RPJEUXWXVORO. If you could figure out some way to determine that this message might mean OMGBRUTUSLOL, then you would probably be a pretty good cryptographer. If you are like me and do not have much of a computer science or algebra background, the simplest way to define cryptography is the study and practice of hiding information. Michael Alloca ’04 returned back to Fairfield on the evening of February 24 to explain more about cryptography in the DiMenna-Nyselius Library Multimedia Room.
Alloca, Visiting Assistant Professor at the University of Scranton, explained that cryptography not only protects data from theft or altercation, but is also used for authentication. It is an ancient practice that even dates back to the days of Julius Caesar, which is where the OMGBRUTUSLOL comes from. If one wanted to say OMGBRUTUSLOL, then they might depict a message that reads RPJEUXWXVORO, which is shifted 3 letters to the right in the alphabet. The Vigenere square comes in handy when trying to understand these types of encrypted messages as it provides a method for cracking them.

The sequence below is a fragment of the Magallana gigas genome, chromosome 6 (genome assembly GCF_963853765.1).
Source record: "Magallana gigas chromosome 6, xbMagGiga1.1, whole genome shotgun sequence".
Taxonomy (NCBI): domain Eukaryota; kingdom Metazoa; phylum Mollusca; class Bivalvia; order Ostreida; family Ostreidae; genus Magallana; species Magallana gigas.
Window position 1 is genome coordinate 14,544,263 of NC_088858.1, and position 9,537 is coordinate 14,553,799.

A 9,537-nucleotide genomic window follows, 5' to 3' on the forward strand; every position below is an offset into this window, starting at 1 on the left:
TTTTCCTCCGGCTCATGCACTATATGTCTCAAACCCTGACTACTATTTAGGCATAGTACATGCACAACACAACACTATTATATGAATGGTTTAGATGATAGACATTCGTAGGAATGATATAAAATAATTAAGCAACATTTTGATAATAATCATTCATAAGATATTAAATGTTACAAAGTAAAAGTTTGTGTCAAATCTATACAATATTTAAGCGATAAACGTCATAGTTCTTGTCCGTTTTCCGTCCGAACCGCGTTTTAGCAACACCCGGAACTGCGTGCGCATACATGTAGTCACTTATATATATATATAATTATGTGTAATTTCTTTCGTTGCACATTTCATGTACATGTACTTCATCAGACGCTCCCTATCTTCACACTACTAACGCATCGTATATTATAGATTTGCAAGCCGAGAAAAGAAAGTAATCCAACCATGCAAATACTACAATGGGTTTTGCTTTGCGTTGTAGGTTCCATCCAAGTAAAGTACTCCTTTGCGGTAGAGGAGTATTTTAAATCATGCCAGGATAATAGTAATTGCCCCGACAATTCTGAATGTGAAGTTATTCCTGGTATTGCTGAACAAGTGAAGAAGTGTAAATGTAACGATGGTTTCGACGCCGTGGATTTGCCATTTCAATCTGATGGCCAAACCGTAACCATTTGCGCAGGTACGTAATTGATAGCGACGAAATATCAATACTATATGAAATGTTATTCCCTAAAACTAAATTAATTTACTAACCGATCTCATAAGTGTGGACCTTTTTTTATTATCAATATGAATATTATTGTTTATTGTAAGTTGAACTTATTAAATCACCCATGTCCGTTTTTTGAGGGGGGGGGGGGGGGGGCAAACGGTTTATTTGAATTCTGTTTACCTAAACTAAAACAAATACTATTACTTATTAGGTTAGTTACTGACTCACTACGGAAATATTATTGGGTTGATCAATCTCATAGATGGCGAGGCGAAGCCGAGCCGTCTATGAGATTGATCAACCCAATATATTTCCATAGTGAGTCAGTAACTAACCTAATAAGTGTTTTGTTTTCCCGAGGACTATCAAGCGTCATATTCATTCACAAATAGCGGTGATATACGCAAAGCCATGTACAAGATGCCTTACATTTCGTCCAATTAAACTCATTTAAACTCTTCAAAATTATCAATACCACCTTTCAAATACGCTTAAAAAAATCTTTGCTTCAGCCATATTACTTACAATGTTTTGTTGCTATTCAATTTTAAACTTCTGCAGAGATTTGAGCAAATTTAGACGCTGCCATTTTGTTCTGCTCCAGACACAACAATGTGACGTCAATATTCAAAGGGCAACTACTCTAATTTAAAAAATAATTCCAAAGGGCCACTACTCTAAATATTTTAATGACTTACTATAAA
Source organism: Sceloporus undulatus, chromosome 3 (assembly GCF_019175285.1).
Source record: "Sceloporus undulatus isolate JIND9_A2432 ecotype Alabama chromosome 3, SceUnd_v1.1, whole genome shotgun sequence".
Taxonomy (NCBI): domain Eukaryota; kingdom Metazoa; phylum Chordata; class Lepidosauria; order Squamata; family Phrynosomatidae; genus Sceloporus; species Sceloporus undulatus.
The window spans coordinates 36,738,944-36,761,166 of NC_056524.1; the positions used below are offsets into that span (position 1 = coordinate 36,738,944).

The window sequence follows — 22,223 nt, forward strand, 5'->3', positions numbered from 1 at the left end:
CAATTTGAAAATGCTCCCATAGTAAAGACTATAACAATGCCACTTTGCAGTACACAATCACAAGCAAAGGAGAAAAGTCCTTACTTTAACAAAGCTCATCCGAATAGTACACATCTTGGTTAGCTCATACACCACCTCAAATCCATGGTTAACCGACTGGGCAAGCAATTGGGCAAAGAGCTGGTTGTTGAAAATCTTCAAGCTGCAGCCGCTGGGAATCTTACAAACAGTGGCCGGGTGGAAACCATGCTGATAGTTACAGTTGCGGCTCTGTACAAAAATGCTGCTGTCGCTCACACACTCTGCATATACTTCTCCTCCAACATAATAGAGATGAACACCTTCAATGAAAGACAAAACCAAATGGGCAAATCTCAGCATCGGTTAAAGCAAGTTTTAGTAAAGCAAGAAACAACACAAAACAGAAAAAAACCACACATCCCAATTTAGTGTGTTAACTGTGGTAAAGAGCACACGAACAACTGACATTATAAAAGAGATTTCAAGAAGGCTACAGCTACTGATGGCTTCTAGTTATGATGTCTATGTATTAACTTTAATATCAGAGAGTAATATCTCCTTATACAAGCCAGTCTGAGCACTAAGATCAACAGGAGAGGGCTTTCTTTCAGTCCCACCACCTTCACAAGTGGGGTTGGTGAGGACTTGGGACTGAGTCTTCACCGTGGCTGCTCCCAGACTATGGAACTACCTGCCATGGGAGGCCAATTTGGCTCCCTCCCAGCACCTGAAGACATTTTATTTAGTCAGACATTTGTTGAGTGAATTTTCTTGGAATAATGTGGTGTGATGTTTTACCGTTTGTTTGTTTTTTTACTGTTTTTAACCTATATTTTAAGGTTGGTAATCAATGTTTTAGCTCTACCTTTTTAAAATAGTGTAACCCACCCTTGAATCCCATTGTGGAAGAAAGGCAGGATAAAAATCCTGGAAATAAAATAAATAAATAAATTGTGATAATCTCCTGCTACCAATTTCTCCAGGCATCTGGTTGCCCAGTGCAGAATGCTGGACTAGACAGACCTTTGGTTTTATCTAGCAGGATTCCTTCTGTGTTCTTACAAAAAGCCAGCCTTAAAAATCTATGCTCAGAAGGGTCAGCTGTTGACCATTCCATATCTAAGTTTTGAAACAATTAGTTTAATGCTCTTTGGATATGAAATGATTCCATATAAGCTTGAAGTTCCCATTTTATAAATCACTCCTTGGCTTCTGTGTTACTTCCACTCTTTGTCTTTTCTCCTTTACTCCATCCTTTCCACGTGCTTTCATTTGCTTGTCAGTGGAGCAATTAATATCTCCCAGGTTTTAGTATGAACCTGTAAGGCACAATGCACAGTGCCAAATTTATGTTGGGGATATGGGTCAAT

Since a majority of the audience was made up of math majors who had seen algorithms and coding like this before, the lecture proved to be a success, especially for those who want to further study cryptography. Michael Powell ’11 said, “I thoroughly enjoyed what Professor Alloca had to say. As a math and computer science major, cryptography is definitely something I want to learn more about.”
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